That said, the show can be dark and even grim at times. And while its heroes certainly should be lauded for not blindly pursuing orders—especially terrible orders—moms and dads might want to help any younger, headstrong viewers walk through the difference between orders in the show (such as killing innocent civilians) and orders at home (such as cleaning their rooms).

But if that’s the extent of our cautions, that makes The Bad Batch a pretty good, clean show.

Episode Reviews

May 7, 2021: “Cut and Run”

Hunter and his cohorts find their way to a distant planet to get a little help from another renegade clone, who’s married and has a family. Omega marvels at the planet: She’s never seen dirt, much less other children. But their stay is short lived. With the newly constituted Empire flexing its muscles, the renegade clone and his family are hoping to leave for another planet. The catch? The Empire now requires a “chain code” for travel—a way for it to track its citizens—and the clone can’t get a code without being discovered as a deserter. The Bad Batch decides to do what they can to help—with predictably violent consequences.

There’s a pretty sizable melee at the spaceport. Several stormtroopers get knocked out. Several others are bloodlessly shot. (They’re incapacitated, though it’s difficult to say whether some or all are killed.) A vicious wild creature stalks and threatens Omega before it’s zapped a few times with a non-lethal blaster rifle, and it runs back into the forest.

May 4, 2021: “Aftermath”

The series begins with a feature-length (72-minute) first episode, wherein Force Unit 99 disobeys the Jedi-extermination Order 66, loses a team member, gains another one and takes to hyperspace in search of new adventures.

We see the lethal order given, and a Jedi battles valiantly against blaster-holding clones. We see her suffer one relatively minor wound, but we learn later that the clones were successful in killing her. Her Padawan (a Jedi apprentice) escapes after parrying some laser blasts as well, leaping over a gigantic chasm. Hunter, the leader of Force Unit 99, lies to aid the boy’s escape, telling someone that he watched the Padawan fall to his death. Another Jedi gets removed on a stretcher, the body covered by a sheet.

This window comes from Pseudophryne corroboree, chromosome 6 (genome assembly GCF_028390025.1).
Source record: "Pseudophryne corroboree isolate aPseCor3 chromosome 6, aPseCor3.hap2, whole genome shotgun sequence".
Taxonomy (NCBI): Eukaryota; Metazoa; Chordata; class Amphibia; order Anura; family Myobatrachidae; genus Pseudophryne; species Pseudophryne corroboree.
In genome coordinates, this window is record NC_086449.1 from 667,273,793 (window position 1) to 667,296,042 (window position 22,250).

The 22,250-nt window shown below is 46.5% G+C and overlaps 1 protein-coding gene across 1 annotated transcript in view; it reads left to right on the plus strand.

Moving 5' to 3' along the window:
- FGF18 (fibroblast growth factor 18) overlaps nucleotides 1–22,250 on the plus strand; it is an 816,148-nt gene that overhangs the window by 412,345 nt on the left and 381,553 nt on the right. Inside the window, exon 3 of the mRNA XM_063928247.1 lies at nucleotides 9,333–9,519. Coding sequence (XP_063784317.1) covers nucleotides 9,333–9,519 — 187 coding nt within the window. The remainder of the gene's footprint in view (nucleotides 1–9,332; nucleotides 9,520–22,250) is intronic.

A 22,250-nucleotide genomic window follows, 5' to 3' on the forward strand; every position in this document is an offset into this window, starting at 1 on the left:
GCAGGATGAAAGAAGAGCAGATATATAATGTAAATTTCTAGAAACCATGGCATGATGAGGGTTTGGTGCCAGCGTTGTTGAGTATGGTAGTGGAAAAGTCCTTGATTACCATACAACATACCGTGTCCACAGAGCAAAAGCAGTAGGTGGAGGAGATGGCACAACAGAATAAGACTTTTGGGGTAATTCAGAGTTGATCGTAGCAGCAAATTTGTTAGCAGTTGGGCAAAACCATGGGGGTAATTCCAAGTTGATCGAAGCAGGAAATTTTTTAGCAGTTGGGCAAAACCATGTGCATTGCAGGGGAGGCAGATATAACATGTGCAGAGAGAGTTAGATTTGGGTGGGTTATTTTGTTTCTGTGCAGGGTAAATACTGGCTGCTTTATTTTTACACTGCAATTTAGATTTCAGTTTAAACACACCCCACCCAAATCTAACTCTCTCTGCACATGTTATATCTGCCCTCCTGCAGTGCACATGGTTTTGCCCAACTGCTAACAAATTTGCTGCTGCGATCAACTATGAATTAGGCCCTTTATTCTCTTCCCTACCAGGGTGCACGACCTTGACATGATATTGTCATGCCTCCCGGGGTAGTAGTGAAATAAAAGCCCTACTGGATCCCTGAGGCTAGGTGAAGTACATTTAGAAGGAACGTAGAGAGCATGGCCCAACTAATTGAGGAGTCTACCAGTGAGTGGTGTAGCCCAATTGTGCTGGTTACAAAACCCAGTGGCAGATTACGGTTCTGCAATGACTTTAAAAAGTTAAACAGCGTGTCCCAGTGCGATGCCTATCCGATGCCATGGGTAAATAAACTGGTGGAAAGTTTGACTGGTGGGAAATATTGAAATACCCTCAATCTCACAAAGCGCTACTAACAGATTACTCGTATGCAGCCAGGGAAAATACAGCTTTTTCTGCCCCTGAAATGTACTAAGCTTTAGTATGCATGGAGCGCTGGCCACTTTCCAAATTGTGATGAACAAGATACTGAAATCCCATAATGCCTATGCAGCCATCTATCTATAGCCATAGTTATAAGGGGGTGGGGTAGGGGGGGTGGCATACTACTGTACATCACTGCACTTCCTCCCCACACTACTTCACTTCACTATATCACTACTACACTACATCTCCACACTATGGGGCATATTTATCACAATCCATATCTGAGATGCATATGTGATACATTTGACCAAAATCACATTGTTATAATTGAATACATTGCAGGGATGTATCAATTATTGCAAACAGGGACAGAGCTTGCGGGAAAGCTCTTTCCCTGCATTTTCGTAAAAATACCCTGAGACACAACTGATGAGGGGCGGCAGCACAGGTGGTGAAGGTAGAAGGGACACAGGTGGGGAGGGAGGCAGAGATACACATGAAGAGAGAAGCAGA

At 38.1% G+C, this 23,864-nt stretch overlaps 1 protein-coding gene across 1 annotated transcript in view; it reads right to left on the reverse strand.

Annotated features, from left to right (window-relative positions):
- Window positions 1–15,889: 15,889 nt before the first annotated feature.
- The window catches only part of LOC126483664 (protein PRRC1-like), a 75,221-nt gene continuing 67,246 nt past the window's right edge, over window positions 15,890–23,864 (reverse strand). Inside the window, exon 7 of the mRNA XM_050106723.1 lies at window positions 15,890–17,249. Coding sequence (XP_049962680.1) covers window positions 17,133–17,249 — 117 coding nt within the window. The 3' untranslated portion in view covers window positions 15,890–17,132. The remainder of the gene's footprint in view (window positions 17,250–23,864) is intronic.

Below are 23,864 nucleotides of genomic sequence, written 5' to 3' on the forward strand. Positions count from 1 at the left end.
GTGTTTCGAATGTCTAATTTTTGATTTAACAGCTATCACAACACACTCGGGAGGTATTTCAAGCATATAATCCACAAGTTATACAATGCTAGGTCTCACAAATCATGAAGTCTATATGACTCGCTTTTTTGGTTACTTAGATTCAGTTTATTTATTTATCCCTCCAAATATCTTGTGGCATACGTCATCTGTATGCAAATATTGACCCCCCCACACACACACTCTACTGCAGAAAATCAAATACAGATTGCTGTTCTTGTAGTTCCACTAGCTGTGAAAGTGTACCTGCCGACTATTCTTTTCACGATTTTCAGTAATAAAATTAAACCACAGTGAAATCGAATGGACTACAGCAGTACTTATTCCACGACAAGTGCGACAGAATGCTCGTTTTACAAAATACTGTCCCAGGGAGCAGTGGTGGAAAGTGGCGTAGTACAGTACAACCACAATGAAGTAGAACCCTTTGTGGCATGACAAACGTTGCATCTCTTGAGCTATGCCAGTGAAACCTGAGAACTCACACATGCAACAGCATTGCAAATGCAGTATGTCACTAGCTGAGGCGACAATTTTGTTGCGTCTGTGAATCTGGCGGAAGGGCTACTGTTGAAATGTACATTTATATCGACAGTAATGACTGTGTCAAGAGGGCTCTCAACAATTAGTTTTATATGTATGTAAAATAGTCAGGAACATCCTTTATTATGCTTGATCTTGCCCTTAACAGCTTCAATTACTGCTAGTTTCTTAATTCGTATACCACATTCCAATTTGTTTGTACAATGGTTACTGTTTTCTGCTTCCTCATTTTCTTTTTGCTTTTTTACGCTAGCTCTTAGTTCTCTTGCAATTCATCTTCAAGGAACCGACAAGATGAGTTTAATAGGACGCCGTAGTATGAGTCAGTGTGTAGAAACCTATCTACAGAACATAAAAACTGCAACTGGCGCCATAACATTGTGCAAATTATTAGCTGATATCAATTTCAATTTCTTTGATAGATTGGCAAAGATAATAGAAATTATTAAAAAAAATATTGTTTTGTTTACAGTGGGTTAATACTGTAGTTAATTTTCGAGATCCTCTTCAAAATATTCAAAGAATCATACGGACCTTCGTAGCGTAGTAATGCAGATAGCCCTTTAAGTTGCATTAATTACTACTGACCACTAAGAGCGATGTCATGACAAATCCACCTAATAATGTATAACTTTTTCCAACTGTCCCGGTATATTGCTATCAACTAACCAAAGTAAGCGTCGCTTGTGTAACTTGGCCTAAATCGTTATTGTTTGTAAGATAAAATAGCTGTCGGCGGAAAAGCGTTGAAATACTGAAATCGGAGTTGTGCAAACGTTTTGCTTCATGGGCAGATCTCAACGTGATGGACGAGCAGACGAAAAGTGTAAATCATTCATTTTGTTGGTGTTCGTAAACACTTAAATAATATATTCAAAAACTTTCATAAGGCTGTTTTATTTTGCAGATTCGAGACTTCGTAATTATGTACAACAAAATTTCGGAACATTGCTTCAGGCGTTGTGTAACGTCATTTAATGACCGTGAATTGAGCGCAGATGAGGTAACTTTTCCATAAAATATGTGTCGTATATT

Loads of droids are “killed” by Unit 99—shot, stabbed, blown up, torn apart and sent falling off cliffs. Sometimes their demise is emphasized by stray electrical sparks, but there’s no effort to equate these terminations with real, actual death. Unit 99 deals with a few life-threatening situations, though, and a couple members are injured. One undergoes a “medical” procedure designed to reinforce a chip installed in his brain.

Tech, the Unit’s smartest member, speculates that the Empire controls most clones via programming. He suspects that they are also products of that programming. Wrecker, the strongest member, denies it. “I like to blow things up because I like to blow things up!” he insists. He also bets credits on whether a team member survived a fight.

Unit members engage in hand-to-hand combat with a different batch of robots, sometimes using wrestling moves to overcome them. We learn that the Empire wanted the Unit to kill a bunch of “Separatists,” including children.

A food fight breaks out between standard clones and members of Unit 99. A girl hiding in the ceiling falls to the floor. A few clones are knocked out.

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Paul Asay

Paul Asay has been part of the Plugged In staff since 2007, watching and reviewing roughly 15 quintillion movies and television shows. He’s written for a number of other publications, too, including Time, The Washington Post and Christianity Today. The author of several books, Paul loves to find spirituality in unexpected places, including popular entertainment, and he loves all things superhero. His vices include James Bond films, Mountain Dew and terrible B-grade movies. He’s married, has two children and a neurotic dog, runs marathons on occasion and hopes to someday own his own tuxedo. Feel free to follow him on Twitter @AsayPaul.